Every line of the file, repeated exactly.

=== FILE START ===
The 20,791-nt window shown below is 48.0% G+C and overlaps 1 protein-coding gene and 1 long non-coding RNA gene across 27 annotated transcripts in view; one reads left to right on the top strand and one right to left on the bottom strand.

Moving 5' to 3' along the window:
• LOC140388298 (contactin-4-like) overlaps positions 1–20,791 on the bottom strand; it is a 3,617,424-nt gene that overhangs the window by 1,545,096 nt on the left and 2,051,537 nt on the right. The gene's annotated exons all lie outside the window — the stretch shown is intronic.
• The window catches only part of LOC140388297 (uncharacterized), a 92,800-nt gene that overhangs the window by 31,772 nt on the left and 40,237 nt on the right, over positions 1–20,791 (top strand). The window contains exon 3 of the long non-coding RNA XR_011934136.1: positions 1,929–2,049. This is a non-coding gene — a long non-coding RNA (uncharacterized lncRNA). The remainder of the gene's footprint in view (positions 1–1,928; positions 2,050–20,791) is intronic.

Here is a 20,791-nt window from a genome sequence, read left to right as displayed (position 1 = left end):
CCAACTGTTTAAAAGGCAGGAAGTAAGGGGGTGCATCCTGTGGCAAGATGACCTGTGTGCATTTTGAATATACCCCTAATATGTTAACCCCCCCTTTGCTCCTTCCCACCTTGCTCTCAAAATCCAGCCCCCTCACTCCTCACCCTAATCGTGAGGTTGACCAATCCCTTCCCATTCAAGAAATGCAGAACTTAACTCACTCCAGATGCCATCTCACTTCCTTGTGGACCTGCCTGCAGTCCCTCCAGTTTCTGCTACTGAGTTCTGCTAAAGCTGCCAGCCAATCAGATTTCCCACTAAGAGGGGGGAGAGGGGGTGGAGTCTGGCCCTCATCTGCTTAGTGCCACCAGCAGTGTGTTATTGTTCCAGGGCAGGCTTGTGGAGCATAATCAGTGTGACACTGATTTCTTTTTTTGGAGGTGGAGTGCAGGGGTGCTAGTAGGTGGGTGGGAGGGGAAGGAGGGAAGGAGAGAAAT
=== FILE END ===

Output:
The 20,791-nt window shown below is 48.0% G+C and overlaps 1 protein-coding gene and 1 long non-coding RNA gene across 27 annotated transcripts in view; one reads left to right on the top strand and one right to left on the bottom strand.

Moving 5' to 3' along the window:
• LOC140388298 (contactin-4-like) overlaps positions 1–20,791 on the bottom strand; it is a 3,617,424-nt gene that overhangs the window by 1,545,096 nt on the left and 2,051,537 nt on the right. The gene's annotated exons all lie outside the window — the stretch shown is intronic.
• The window catches only part of LOC140388297 (uncharacterized), a 92,800-nt gene that overhangs the window by 31,772 nt on the left and 40,237 nt on the right, over positions 1–20,791 (top strand). The window contains exon 3 of the long non-coding RNA XR_011934136.1: positions 1,929–2,049. This is a non-coding gene — a long non-coding RNA (uncharacterized lncRNA). The remainder of the gene's footprint in view (positions 1–1,928; positions 2,050–20,791) is intronic.

Here is a 20,791-nt window from a genome sequence, read left to right as displayed (position 1 = left end):
CCAACTGTTTAAAAGGCAGGAAGTAAGGGGGTGCATCCTGTGGCAAGATGACCTGTGTGCATTTTGAATATACCCCTAATATGTTAACCCCCCCTTTGCTCCTTCCCACCTTGCTCTCAAAATCCAGCCCCCTCACTCCTCACCCTAATCGTGAGGTTGACCAATCCCTTCCCATTCAAGAAATGCAGAACTTAACTCACTCCAGATGCCATCTCACTTCCTTGTGGACCTGCCTGCAGTCCCTCCAGTTTCTGCTACTGAGTTCTGCTAAAGCTGCCAGCCAATCAGATTTCCCACTAAGAGGGGGGAGAGGGGGTGGAGTCTGGCCCTCATCTGCTTAGTGCCACCAGCAGTGTGTTATTGTTCCAGGGCAGGCTTGTGGAGCATAATCAGTGTGACACTGATTTCTTTTTTTGGAGGTGGAGTGCAGGGGTGCTAGTAGGTGGGTGGGAGGGGAAGGAGGGAAGGAGAGAAAT